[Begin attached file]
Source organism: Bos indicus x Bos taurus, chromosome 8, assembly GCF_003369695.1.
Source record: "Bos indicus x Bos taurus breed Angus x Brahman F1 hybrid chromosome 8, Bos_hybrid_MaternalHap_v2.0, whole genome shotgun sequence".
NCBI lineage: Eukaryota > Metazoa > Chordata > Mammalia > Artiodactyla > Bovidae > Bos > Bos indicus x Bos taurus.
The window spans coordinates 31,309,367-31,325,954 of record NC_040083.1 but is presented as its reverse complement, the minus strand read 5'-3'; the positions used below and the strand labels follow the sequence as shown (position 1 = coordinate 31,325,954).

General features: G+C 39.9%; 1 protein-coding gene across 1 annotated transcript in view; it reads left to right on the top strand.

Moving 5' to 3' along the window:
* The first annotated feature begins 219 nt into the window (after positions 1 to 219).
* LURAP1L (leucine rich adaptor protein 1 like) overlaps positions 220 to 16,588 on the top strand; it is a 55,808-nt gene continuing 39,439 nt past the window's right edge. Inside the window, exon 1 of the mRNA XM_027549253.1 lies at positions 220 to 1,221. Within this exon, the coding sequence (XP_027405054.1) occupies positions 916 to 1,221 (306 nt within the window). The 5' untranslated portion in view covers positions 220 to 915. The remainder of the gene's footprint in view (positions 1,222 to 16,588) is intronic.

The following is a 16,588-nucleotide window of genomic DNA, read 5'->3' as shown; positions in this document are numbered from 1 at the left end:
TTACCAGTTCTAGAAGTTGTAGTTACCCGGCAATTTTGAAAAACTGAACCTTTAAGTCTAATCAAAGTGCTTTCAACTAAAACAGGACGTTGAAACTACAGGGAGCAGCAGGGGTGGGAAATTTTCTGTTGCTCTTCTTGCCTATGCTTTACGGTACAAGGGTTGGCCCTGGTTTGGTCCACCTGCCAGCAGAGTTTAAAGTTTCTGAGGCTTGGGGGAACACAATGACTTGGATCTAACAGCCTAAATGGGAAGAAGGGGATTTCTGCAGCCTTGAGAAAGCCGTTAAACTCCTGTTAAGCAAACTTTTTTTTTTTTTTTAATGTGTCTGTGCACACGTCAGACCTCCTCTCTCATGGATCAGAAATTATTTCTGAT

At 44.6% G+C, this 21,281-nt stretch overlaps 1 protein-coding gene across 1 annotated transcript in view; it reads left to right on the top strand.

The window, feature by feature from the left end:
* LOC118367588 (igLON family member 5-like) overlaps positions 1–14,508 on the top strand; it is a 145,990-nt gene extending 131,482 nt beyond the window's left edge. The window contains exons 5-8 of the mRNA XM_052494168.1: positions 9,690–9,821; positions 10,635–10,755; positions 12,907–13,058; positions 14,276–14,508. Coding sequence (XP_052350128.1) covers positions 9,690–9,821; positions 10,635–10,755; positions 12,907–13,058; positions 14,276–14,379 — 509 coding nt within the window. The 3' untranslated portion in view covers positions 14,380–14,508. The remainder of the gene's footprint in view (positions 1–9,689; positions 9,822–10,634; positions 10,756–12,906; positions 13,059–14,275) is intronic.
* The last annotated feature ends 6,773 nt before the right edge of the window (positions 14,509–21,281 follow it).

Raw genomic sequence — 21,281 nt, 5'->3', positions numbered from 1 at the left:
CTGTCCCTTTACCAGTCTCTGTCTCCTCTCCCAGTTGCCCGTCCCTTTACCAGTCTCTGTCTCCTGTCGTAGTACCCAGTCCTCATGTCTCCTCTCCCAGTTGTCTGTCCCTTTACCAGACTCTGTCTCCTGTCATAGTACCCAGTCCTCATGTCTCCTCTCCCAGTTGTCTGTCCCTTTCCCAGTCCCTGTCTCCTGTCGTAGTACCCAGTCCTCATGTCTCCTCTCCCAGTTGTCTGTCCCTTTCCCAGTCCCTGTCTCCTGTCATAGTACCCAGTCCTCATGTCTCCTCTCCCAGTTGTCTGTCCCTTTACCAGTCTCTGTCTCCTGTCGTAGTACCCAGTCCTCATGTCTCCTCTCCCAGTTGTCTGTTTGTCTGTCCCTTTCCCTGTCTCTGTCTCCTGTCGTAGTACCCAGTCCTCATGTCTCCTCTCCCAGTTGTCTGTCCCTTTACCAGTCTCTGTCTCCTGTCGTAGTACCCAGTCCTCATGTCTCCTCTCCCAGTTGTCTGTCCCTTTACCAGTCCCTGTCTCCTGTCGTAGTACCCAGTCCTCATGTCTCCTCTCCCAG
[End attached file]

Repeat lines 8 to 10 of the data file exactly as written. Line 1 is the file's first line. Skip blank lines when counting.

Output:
* LURAP1L (leucine rich adaptor protein 1 like) overlaps positions 220 to 16,588 on the top strand; it is a 55,808-nt gene continuing 39,439 nt past the window's right edge. Inside the window, exon 1 of the mRNA XM_027549253.1 lies at positions 220 to 1,221. Within this exon, the coding sequence (XP_027405054.1) occupies positions 916 to 1,221 (306 nt within the window). The 5' untranslated portion in view covers positions 220 to 915. The remainder of the gene's footprint in view (positions 1,222 to 16,588) is intronic.

The following is a 16,588-nucleotide window of genomic DNA, read 5'->3' as shown; positions in this document are numbered from 1 at the left end:
TTACCAGTTCTAGAAGTTGTAGTTACCCGGCAATTTTGAAAAACTGAACCTTTAAGTCTAATCAAAGTGCTTTCAACTAAAACAGGACGTTGAAACTACAGGGAGCAGCAGGGGTGGGAAATTTTCTGTTGCTCTTCTTGCCTATGCTTTACGGTACAAGGGTTGGCCCTGGTTTGGTCCACCTGCCAGCAGAGTTTAAAGTTTCTGAGGCTTGGGGGAACACAATGACTTGGATCTAACAGCCTAAATGGGAAGAAGGGGATTTCTGCAGCCTTGAGAAAGCCGTTAAACTCCTGTTAAGCAAACTTTTTTTTTTTTTTTAATGTGTCTGTGCACACGTCAGACCTCCTCTCTCATGGATCAGAAATTATTTCTGAT